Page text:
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Remembering DC-X

Jeff Foust reports on last week's anniversary get together.

When we finally start flying affordable space transports, future historians will look back in amazement that policy could have been so screwed up for so many decades, and so stubbornly unamenable to being fixed.


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ken anthony wrote:

A science fiction writer that lives in here in Phoenix wrote a great book about it. I had an autographed copied until somebody dropped it into a puddle overnight. Imagine that, they found a puddle in Phoenix.

It was a great read, but I can't remember the authors name. I know Pournelle and Dan Quail were prominent figures in the events described in the book (assuming my memory is working today.)

It was a tough little ship. Blew out its side and still landed successfully. After it had a landing gear problem or something.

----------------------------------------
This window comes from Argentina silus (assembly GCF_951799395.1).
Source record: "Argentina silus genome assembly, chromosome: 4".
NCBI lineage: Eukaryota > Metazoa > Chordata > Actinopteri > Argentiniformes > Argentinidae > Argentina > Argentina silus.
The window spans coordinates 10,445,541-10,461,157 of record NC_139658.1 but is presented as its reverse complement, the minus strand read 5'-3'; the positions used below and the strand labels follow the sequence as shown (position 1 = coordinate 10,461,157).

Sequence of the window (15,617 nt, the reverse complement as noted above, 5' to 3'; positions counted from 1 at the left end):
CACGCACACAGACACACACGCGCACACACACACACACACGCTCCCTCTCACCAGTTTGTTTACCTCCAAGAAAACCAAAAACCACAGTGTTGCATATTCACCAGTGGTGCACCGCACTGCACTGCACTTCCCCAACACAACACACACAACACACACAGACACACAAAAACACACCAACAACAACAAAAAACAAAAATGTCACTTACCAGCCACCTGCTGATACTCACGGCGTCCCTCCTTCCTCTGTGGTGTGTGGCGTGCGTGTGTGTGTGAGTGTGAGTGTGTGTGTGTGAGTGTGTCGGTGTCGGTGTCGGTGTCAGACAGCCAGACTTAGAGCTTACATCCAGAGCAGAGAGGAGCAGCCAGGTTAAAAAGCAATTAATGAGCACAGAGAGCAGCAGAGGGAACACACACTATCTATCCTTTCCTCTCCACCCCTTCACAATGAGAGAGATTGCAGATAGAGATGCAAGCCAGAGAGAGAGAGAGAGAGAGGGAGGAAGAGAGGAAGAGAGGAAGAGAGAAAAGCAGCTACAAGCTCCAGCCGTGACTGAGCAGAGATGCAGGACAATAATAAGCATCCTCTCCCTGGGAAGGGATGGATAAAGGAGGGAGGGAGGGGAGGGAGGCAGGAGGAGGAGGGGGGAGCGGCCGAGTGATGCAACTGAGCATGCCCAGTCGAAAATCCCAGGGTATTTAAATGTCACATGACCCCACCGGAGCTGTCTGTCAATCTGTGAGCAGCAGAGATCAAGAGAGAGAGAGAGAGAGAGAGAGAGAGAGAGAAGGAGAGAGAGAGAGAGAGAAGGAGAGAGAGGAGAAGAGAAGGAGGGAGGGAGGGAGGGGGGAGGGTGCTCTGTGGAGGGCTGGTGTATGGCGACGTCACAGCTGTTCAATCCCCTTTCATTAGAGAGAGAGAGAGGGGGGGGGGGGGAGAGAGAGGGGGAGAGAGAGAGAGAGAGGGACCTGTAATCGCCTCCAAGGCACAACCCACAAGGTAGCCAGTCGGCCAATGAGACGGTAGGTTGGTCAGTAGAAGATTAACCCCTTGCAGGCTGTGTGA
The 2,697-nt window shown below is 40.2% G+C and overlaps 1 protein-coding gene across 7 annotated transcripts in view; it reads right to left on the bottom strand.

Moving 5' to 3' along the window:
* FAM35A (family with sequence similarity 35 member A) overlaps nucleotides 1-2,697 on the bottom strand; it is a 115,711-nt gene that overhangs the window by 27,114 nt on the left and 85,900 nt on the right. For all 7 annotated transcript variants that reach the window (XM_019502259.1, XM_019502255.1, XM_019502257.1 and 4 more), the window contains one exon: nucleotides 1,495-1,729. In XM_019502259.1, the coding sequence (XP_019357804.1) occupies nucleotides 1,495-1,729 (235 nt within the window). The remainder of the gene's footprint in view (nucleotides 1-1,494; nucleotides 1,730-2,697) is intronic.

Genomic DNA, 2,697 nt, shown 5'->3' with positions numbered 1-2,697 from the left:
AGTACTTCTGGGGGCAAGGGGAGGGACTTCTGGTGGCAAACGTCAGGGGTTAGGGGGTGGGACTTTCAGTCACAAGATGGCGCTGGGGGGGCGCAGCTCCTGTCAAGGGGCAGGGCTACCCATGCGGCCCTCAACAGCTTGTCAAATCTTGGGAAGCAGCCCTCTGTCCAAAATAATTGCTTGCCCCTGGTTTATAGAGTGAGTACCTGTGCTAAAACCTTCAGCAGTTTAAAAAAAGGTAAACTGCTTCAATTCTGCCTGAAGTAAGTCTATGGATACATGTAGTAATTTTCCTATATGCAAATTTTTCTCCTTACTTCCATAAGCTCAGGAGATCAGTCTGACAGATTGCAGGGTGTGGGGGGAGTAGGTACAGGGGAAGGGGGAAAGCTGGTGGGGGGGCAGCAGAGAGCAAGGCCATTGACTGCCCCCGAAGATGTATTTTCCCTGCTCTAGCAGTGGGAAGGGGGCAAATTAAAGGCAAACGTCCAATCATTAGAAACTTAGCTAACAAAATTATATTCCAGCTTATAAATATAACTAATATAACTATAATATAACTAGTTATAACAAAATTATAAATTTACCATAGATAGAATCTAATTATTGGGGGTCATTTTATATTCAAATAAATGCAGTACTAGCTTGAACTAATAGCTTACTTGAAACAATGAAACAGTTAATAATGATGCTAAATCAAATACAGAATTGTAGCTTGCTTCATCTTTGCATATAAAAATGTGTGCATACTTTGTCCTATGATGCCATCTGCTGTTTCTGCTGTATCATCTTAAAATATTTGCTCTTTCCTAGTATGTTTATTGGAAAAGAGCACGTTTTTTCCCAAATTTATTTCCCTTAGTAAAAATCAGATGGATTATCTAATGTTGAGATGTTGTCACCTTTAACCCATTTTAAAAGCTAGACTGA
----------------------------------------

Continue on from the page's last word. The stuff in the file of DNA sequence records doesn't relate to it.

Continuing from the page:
Check out my plan to kill some Martians. Yes, I started a new blog. (Did I fit that in inconspicuously enough?)

I always thought the DC-X or something similar would make a great Lunar lander. Launch it into space empty (or with just enough fuel) on top of a second stage.

Or use a balloon. If you get a DC-X derivative up to enough altitude, couldn't it make it the rest of the way? Anybody mention that to Bezos blue horizons?

Any rocket scientist want to do the math?

ken anthony wrote:

“Was it all for naught? I don’t think so,” said Jess Sponable, a former DC-X program manager. DC-X sparked a resurgence in experimental “X-vehicles” both in the Air Force and NASA

Would Jerry agree?

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This page contains a single entry by Rand Simberg published on August 25, 2008 4:40 PM.

Just When You Think was the previous entry in this blog.

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